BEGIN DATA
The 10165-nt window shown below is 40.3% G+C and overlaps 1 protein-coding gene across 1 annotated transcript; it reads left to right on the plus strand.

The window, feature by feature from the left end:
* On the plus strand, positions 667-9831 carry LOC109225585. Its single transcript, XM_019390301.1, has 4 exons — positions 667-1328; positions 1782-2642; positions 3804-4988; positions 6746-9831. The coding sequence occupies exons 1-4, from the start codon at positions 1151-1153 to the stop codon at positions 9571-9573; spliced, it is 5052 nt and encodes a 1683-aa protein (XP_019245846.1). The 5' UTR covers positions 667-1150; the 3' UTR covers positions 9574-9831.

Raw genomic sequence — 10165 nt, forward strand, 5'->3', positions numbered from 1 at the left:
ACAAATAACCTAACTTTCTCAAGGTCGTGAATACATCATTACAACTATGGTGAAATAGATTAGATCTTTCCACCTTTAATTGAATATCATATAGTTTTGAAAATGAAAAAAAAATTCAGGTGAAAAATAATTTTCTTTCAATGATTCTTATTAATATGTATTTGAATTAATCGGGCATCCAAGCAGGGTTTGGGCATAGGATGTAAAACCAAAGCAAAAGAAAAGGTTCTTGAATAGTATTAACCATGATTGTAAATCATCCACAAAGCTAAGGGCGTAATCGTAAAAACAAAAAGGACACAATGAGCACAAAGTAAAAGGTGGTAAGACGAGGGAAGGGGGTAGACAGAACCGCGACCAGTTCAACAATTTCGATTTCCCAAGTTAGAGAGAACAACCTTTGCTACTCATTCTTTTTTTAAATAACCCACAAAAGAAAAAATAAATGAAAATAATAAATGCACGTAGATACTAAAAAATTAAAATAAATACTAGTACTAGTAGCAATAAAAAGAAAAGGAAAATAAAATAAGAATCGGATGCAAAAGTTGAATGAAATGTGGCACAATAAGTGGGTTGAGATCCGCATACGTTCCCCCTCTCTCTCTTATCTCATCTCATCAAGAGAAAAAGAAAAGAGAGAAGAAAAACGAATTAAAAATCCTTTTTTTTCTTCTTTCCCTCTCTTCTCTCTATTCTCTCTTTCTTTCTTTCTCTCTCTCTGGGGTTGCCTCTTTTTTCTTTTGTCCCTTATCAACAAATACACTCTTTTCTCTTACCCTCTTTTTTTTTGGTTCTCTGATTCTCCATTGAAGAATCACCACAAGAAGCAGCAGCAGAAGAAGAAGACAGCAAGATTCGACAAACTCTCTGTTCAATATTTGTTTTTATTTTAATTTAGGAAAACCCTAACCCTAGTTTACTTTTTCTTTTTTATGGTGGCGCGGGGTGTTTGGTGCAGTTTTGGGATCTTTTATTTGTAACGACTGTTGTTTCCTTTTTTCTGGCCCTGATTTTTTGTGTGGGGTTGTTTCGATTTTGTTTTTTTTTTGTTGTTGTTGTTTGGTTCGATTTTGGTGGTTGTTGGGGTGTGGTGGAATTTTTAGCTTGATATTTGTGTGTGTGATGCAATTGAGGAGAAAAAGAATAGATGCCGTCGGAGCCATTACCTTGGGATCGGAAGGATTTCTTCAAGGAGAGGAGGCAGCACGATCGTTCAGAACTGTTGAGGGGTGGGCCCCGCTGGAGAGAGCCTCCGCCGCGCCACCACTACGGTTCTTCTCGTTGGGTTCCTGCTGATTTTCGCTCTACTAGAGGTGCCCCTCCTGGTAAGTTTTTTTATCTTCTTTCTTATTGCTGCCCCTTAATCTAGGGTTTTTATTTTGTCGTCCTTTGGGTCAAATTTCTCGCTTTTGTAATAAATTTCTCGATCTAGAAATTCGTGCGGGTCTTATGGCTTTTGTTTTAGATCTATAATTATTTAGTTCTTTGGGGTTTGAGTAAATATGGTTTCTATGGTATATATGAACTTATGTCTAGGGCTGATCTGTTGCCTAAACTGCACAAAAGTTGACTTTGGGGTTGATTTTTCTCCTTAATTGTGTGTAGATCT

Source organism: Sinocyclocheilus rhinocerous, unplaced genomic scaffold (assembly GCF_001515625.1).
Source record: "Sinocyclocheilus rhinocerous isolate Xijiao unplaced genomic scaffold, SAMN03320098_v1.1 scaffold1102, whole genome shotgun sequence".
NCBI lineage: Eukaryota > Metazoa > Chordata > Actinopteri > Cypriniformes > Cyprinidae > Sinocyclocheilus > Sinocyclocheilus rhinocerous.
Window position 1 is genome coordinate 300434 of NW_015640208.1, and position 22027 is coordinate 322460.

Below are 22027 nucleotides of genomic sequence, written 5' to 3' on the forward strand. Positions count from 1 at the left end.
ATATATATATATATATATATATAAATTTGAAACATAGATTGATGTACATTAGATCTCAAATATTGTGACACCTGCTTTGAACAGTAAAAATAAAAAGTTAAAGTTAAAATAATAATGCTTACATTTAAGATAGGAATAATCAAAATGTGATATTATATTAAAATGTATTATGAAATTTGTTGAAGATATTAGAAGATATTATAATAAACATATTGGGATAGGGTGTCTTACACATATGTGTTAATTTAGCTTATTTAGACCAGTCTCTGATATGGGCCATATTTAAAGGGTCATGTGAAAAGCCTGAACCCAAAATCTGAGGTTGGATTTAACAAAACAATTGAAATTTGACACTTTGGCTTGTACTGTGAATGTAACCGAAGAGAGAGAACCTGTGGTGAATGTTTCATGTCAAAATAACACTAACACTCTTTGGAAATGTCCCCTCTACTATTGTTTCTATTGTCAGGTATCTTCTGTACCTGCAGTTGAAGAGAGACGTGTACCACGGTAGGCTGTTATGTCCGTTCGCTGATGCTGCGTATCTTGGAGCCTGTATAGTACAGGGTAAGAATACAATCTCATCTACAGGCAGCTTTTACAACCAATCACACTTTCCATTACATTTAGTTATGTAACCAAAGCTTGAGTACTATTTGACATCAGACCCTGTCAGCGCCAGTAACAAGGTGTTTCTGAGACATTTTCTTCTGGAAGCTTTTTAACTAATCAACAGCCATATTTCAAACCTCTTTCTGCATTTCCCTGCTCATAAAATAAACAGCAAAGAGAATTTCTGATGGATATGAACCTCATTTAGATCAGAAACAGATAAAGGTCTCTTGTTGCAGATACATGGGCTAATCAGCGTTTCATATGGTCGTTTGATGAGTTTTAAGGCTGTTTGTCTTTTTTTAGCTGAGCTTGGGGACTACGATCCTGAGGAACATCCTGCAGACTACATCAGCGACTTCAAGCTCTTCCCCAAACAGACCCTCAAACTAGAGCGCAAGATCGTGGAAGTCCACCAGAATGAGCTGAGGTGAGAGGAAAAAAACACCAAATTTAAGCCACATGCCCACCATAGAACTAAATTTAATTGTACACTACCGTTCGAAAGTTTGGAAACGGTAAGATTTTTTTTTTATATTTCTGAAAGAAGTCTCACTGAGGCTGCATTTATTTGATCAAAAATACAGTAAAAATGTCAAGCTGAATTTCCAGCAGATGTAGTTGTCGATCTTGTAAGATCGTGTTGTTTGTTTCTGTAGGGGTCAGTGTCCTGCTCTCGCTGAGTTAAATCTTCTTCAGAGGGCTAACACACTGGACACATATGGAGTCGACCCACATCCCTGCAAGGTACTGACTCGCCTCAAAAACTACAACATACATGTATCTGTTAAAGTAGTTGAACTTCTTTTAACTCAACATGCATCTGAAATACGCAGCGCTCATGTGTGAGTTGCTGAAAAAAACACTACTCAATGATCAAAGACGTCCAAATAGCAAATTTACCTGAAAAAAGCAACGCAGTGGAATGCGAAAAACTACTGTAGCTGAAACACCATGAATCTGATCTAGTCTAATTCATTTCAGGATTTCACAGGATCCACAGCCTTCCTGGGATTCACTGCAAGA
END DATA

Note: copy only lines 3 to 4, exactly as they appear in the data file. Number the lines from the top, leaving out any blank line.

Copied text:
* On the plus strand, positions 667-9831 carry LOC109225585. Its single transcript, XM_019390301.1, has 4 exons — positions 667-1328; positions 1782-2642; positions 3804-4988; positions 6746-9831. The coding sequence occupies exons 1-4, from the start codon at positions 1151-1153 to the stop codon at positions 9571-9573; spliced, it is 5052 nt and encodes a 1683-aa protein (XP_019245846.1). The 5' UTR covers positions 667-1150; the 3' UTR covers positions 9574-9831.

Raw genomic sequence — 10165 nt, forward strand, 5'->3', positions numbered from 1 at the left: